Thursday, March 26, 2020

Denied Late Entry

The schools were closed last week, so this story is from the geography class I covered the first week of March.

Freshman geography. Tuesday. Fourth period.

The two worst periods of the day were third and fifth. Second period was lovely. Fourth period fell somewhere in between. Most of the class was pretty good, but these were ninth graders (fourteen-year-olds). They're only nominally more mature than eighth graders. And I say eighth graders are evil for a reason.

Calvin was one of those who hadn't done much work on Monday. He did more playing around than class work. So, I was not terribly shocked and slightly grateful when he was late on Tuesday.

The school has a very clear tardy policy. There's a grace period for about ten minutes at the beginning of first period, but every other period if they are late, they are sent to tardy sweep.

There's a six minute passing period, and the classrooms are fairly close together, so there really is no reason for being late to class. If they're held up by another teacher, a hall pass allows them to enter late. And I'll always allow limping kiddos or kiddos on crutches to leave a class early or enter the class late.

Third period ended. During the passing period, the classroom door was open. Students arrived for fourth period. The bell rang to start fourth period. I went to the classroom door to close it.

Several yards away, Calvin was making his way to class. But he wasn't close. And he wasn't running. (And he wasn't injured.)

So, I closed the door.

I went to begin class.

That's when Calvin reached the door. When he found that it was locked, he kicked the door and pounded on it, too.

Usually, the locked door is enough of a hint for the students to know that they are to go to tardy sweep. Some may knock. But what Calvin did wasn't a knock. What Calvin did was assault against a door. However, the pounding was loud enough to disrupt class, so I went to open the door.

Calvin attempted to go around me and get into the classroom.

A big component of classroom control is having rules and sticking to the consequences of breaking them. I have let late students into class in the past. It rarely goes well. Usually, letting the tardy sweep policy slide is a cue to the kiddos that it's play day, and I have a hard time getting them to do anything other than disrupt class.

However, when I enforce tardy sweep, I have a much calmer day.

So, I blocked Calvin's attempt at entry, telling him, "Tardy sweep".

He was not happy. Some swear words were used. At me. That's not the way to make me rethink letting him into class. I felt no guilt at making him leave.

And then I went to start class.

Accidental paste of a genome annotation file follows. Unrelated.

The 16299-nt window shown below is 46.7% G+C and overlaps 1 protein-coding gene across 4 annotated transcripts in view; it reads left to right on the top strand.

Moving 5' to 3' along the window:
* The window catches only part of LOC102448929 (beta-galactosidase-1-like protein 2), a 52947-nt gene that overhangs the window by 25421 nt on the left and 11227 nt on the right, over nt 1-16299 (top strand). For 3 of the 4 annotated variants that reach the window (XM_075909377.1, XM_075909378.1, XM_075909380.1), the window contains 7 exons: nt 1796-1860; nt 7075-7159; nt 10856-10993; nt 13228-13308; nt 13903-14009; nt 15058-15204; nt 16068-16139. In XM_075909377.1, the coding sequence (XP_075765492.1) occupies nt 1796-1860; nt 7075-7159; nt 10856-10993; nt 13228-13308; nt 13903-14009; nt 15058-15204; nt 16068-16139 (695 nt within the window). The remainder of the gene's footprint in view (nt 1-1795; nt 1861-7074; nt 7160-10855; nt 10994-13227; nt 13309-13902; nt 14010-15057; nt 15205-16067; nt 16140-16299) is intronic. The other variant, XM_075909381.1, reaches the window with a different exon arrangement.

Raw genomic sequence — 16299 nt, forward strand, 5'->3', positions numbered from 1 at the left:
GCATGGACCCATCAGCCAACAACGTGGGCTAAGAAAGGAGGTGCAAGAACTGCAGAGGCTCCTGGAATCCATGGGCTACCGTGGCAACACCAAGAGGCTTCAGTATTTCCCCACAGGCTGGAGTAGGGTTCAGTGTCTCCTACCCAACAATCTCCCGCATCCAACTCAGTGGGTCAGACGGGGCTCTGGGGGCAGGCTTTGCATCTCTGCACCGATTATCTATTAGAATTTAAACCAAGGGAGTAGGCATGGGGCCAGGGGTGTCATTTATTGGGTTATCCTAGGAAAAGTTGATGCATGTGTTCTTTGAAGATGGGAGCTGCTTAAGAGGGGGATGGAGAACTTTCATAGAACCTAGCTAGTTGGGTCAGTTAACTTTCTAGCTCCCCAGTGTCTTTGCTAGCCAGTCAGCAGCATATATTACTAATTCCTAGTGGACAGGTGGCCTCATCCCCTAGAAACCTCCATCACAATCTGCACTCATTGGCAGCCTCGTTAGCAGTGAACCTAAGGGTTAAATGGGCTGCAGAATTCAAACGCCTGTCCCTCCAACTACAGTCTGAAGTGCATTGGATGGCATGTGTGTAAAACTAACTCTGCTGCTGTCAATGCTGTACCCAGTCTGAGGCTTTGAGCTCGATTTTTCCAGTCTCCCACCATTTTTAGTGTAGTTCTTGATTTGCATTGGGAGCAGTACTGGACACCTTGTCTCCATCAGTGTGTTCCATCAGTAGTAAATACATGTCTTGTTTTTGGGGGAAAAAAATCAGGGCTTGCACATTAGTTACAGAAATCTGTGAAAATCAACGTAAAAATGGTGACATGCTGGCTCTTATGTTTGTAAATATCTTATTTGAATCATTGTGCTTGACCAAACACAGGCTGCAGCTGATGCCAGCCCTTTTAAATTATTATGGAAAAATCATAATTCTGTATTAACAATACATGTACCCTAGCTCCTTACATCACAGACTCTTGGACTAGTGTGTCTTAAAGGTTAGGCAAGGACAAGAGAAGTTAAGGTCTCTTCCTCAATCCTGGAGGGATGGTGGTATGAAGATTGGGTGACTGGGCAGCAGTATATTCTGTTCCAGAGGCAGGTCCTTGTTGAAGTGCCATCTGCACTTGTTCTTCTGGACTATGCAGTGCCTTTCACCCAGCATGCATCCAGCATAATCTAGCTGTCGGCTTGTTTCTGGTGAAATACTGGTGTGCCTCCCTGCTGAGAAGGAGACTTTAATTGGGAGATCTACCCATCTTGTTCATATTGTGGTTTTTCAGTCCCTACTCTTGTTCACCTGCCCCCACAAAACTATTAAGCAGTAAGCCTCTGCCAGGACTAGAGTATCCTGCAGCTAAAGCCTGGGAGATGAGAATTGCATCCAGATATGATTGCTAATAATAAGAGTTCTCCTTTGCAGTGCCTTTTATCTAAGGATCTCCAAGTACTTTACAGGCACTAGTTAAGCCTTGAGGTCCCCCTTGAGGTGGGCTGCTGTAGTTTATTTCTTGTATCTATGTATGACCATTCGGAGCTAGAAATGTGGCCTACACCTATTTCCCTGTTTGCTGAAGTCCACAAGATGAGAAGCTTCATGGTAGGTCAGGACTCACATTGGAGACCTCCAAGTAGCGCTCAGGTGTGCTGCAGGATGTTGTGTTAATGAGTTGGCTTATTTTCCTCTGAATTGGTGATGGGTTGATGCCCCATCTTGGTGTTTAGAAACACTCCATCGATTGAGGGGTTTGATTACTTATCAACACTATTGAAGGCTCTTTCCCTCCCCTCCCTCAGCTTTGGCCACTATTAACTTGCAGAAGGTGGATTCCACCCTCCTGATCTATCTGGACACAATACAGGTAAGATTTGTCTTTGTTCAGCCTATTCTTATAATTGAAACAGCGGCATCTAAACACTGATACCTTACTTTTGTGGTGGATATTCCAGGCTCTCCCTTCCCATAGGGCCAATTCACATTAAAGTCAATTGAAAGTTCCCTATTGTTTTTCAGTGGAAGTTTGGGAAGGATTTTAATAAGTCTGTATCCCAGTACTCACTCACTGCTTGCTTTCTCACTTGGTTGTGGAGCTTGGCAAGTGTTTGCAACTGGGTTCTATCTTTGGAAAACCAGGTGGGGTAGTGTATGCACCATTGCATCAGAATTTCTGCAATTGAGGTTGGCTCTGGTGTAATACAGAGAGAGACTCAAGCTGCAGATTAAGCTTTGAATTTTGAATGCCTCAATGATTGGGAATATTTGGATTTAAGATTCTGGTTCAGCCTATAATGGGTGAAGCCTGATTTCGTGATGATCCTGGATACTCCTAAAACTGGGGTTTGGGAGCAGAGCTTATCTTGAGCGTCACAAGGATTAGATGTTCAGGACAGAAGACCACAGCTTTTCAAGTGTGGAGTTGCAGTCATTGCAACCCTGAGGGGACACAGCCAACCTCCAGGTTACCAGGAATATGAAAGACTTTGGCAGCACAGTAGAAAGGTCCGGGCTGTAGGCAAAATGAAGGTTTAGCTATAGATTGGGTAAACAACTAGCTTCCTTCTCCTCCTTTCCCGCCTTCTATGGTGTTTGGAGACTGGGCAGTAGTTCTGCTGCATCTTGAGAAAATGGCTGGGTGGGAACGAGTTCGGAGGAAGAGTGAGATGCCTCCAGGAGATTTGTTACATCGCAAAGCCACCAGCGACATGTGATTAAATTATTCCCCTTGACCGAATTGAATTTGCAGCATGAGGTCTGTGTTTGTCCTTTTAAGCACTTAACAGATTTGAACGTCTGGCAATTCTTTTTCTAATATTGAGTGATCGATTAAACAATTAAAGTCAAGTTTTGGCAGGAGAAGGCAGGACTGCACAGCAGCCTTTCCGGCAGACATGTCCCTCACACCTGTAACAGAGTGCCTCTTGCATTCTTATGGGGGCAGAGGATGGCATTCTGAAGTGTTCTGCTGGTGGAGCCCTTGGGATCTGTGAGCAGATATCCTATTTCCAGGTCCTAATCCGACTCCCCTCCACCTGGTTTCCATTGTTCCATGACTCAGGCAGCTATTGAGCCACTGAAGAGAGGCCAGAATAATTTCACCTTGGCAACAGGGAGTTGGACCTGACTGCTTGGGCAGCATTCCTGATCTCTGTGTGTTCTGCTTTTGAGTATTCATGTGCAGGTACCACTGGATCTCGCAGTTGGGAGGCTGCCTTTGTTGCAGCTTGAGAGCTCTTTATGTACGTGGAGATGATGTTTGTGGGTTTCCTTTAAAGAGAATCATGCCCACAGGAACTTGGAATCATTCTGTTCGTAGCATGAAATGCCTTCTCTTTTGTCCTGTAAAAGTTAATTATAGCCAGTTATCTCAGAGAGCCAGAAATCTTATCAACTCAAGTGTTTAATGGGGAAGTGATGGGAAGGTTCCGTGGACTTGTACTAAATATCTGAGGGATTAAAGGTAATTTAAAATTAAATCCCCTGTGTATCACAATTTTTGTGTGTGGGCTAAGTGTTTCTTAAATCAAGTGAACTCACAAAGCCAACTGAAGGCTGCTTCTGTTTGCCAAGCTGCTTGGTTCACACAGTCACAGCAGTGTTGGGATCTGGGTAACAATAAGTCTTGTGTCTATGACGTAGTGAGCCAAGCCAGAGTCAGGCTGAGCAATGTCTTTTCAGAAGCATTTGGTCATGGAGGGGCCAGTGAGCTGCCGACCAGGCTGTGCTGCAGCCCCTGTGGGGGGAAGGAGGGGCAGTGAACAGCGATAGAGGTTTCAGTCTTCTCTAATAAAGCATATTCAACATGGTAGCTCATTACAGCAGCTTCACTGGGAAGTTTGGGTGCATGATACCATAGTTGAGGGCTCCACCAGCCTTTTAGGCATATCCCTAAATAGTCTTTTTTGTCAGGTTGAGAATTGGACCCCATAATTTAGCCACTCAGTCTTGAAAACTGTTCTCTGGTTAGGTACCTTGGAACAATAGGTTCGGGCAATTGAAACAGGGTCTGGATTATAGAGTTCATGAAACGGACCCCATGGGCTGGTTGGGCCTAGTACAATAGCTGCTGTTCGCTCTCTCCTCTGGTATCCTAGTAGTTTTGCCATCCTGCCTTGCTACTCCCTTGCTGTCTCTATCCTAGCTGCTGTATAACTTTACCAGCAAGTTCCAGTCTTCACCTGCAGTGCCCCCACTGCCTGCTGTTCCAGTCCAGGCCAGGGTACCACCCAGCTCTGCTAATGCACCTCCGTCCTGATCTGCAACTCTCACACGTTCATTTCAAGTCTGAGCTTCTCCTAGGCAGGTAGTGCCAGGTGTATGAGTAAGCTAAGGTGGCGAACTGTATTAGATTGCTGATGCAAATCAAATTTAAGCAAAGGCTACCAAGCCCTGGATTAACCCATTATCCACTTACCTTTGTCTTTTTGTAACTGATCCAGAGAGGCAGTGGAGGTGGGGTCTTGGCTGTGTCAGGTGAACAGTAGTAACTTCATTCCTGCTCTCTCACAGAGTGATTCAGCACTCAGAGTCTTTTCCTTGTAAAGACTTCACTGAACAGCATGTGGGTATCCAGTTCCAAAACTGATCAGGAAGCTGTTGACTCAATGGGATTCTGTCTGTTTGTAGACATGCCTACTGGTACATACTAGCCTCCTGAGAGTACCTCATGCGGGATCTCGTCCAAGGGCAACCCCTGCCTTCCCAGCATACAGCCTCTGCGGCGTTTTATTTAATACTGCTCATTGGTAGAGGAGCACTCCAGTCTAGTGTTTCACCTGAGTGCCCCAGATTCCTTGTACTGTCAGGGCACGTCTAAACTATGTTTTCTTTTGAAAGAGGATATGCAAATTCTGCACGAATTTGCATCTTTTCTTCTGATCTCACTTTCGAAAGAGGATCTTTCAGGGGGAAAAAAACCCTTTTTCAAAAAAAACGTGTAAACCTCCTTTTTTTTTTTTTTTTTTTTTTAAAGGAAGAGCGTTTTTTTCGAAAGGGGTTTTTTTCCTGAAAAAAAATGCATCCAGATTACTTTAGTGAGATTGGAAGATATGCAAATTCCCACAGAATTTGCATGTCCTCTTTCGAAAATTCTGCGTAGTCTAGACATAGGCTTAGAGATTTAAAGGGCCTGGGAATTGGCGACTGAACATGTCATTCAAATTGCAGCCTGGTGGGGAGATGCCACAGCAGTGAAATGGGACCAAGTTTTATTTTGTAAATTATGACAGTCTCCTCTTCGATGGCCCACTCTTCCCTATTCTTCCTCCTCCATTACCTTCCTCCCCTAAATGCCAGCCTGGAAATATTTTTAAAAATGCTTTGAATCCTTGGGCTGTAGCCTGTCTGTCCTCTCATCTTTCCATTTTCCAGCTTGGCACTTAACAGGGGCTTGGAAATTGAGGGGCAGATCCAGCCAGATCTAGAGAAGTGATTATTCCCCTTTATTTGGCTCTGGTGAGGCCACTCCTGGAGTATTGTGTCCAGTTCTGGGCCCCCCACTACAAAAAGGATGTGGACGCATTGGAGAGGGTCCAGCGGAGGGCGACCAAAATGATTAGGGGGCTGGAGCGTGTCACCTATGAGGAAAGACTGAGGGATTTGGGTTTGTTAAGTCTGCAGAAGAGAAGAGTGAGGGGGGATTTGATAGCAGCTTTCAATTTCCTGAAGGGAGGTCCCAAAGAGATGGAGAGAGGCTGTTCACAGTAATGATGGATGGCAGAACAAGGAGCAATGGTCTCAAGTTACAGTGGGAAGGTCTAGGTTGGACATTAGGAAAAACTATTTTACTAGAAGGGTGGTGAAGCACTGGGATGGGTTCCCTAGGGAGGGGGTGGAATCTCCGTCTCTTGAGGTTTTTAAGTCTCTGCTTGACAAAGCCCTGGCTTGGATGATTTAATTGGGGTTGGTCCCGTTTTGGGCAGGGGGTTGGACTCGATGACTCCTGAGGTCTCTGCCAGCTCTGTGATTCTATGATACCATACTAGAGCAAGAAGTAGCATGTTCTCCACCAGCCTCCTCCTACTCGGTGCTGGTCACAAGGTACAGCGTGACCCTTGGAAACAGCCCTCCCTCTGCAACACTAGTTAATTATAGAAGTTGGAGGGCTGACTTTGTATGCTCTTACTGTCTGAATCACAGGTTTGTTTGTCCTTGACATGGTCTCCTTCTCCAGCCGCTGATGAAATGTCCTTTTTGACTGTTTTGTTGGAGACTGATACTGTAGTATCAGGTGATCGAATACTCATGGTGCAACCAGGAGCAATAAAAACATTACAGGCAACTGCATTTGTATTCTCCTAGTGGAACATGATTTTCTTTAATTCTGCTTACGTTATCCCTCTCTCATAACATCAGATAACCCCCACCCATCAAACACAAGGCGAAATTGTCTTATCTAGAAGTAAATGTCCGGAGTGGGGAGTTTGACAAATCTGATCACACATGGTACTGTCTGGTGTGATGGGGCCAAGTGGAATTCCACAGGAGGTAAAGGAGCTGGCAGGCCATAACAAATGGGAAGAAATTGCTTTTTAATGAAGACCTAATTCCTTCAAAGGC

Fourth period was much nicer than it had been on Monday with Calvin gone.

On Wednesday, Calvin was in class a good two minutes before the bell. He wasn't much better behaved than Monday, but at least he made it to class on time.


  1. Oh Calvin...he has anger management issues plus he is a bully

    1. Yes. Luckily, some of this he will grow out of. I recognize freshman behavior when I see it.

  2. Replies
    1. For me, anyway. For him? We'll see what he's like in two years.

  3. Some people always think swearing will let them get their way.

  4. What is "tardy sweep"? If they are tardy they have to sweep the hallways?

    1. I never really thought about the name. When the bell rings, the admins and security "sweep" the campus and "sweep" the stragglers into a holding room to wait until the next class. I guess.

  5. Rules are rules and they have to be enforced. Better to learn them as a freshman!


  6. Ever thought of writing a play or screenplay about a Substitute Teacher?

  7. So, first question is, what are doing with all your extra time? I assume tardy sweep is like a detention? Sounds like Calvin's got issues. Wondering if he's someone that see's the school counselor on a regular basis.

    1. Yes, tardy sweep is basically detention for that period. I have no idea if Calvin is seeing anyone. Could be. My extra time? At the moment I'm watching too much TV.

  8. Good on you. I hope he gets his act together.

    1. Likely he will. Later that week I covered a class of juniors and seniors. And I recognized several students as ones I'd had run ins with in previous years. Yet, they were well behaved. They grew out of it.

  9. Funny how they don't really expect consequences.


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